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Defendant was indicted in three separate indictments by a Grand Jury charging him with two counts of assault in the second degree, escape in the second degree and resisting arrest; two counts of grand larceny in the third degree; and two counts of grand larceny in the second degree and one count of grand larceny in the third degree, respectively. Thereafter, a New York Criminal Lawyer said the People moved to permit defendant to withdraw his not guilty pleas to all three indictments and substitute therefor a plea of guilty to one count of grand larceny in the third degree with respect to the second indictment and one count of grand larceny in the second degree with respect to the third indictment, in full satisfaction of all three indictments and of a felony offense for which he had been arrested but not yet indicted.

On appeal defendant urges that the plea bargain was illegal because it encompassed dismissal of a felony complaint for which he had not yet been indicted. A New York Criminal Lawyer said the court ruled that while County Court had no authority to dismiss the felony complaint and did not purport to do so, the District Attorney had the discretion and authority to decline to continue prosecution of that offense. His agreement to do so as part of a negotiated plea is certainly legal.

Defendant next contends that his guilty plea to grand larceny in the second degree, a class D felony, permitted a maximum sentence of 3 1/2 to 7 years as a second felony offender. However, because the plea agreement provided for a sentence of 4 to 8 years in the event that defendant failed to make restitution of $11,000, defendant claims that his plea was illegal. We disagree. The Court viewed County Court’s action as an inadvertent misstatement. At the time of sentencing County Court properly sentenced defendant to a prison term of 3 1/2 to 7 years. It has long been the rule that a court has the inherent power to correct its own error in imposing sentence.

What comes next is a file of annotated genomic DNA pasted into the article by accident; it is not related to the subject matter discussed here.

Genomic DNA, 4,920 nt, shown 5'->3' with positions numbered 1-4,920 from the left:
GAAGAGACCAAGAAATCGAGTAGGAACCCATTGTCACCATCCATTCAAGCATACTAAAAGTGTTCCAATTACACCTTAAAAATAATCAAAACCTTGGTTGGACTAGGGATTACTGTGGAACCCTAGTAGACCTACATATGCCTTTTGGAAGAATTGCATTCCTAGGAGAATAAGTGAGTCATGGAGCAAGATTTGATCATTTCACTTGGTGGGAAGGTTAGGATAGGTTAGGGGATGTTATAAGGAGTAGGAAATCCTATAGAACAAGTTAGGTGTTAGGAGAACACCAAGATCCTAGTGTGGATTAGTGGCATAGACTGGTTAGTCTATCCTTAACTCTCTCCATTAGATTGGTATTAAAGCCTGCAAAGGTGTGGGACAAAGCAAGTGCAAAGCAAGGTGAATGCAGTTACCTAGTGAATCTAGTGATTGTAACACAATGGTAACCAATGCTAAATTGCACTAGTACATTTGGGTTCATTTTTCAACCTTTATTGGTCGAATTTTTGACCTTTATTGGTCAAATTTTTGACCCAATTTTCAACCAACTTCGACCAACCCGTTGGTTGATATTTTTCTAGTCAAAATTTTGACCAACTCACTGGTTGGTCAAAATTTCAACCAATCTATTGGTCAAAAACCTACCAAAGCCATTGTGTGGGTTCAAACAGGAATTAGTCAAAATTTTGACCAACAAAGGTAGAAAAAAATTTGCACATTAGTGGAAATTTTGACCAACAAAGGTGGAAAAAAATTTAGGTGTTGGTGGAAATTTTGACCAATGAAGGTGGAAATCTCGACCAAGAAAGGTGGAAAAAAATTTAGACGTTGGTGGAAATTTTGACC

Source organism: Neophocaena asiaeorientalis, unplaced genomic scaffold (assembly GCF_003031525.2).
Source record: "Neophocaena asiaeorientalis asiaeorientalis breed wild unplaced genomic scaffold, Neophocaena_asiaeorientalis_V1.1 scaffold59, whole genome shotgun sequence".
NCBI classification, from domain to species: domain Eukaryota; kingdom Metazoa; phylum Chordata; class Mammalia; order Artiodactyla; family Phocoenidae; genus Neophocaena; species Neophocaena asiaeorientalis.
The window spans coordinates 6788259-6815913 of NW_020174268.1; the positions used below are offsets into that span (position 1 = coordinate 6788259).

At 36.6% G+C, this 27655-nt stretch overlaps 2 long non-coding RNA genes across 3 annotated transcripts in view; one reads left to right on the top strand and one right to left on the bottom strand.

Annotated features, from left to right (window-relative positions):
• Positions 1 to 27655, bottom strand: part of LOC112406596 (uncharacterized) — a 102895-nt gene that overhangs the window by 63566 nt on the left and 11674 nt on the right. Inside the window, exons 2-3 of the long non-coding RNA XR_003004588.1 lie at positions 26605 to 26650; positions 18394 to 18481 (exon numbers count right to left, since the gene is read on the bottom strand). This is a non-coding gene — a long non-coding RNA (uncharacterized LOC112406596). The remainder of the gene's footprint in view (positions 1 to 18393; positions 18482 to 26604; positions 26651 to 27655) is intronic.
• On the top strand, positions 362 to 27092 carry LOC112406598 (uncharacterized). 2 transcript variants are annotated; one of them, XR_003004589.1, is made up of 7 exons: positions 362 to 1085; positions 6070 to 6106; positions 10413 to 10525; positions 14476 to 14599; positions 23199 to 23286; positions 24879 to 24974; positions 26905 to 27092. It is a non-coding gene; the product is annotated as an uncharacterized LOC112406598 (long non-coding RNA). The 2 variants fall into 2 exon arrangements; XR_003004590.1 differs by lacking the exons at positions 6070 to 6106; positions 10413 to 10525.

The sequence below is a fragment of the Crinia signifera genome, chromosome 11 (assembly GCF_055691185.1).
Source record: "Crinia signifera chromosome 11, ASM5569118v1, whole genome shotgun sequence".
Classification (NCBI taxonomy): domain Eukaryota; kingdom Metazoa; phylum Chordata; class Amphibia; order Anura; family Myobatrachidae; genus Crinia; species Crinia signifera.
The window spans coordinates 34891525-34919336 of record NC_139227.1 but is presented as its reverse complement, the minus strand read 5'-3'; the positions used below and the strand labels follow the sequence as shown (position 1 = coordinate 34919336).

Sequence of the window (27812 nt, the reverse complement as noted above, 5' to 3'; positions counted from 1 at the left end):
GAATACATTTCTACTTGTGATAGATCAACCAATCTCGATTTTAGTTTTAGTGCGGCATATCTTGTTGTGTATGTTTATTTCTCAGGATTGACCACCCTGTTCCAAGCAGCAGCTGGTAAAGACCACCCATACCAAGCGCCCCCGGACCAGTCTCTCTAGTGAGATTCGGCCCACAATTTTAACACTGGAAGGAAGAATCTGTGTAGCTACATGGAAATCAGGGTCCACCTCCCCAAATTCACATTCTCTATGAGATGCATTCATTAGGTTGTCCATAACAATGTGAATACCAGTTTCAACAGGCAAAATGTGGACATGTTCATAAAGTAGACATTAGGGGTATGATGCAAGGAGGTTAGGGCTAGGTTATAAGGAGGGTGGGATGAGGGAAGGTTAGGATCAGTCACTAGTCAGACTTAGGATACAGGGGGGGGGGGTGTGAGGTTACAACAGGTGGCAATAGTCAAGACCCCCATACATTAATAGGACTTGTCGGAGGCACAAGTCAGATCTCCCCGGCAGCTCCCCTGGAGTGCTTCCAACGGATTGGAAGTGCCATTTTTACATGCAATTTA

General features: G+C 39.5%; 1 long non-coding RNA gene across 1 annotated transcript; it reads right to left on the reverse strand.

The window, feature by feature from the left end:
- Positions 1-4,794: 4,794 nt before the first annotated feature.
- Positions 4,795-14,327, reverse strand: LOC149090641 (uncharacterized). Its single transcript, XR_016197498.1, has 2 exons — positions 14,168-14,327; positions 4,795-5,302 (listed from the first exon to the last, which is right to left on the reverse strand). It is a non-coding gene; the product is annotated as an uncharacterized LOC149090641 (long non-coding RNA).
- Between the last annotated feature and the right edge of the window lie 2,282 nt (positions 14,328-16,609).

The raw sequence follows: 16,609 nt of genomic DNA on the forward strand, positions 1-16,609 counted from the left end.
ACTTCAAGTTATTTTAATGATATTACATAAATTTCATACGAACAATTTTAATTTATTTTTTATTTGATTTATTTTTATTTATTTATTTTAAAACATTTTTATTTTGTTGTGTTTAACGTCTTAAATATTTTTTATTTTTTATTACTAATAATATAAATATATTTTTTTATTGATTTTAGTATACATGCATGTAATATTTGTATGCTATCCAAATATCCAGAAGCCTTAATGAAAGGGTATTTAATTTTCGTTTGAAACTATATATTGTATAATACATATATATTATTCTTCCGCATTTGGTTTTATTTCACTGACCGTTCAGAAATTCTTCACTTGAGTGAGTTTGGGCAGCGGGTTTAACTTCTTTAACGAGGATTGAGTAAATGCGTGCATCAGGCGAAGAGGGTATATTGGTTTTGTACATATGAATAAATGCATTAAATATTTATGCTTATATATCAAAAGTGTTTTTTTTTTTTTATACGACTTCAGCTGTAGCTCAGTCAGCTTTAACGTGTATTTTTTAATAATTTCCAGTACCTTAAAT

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A New York Criminal Lawyer said this case involves a 17 year old juvenile who is challenging an adjudication made against her for possession of drug paraphernalia.

Case Background

The girl was driving her car with three friends. She was involved in a car accident. When the police arrived at the scene of the accident the driver’s side door was opened. The juvenile stated that the car belonged to her mom, but she used it quite often. The officer looked in the car through the open door and saw a glass item on the floorboard. He recognized it as a pipe that is often used to smoke illegal substances.

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A New York Drug Crime Lawyer said the defendant is appealing his conviction of possessing cocaine with the intent to distribute, possessing marijuana, and using a firearm in drug trafficking. He argues for reversal based on a denial to suppress evidence that was found in a search of his home and complains that the evidence in the case was insufficient to support any of his four convictions.

Case Background

Six probation officers acted on a tip that the defendant, who is a state probationer, was in possession of both contraband and firearms contrary to the terms of his probation. The officers arrived at the defendant’s home and he invited them in. The defendant first denied having weapons, but then admitted it and showed three weapons to the officers. A New York Criminal Lawyer said the officers placed him under arrest at this time. The defendant then showed the officers two more weapons. In addition, the officers found several other weapons, drug paraphernalia, and miscellaneous drugs during their search.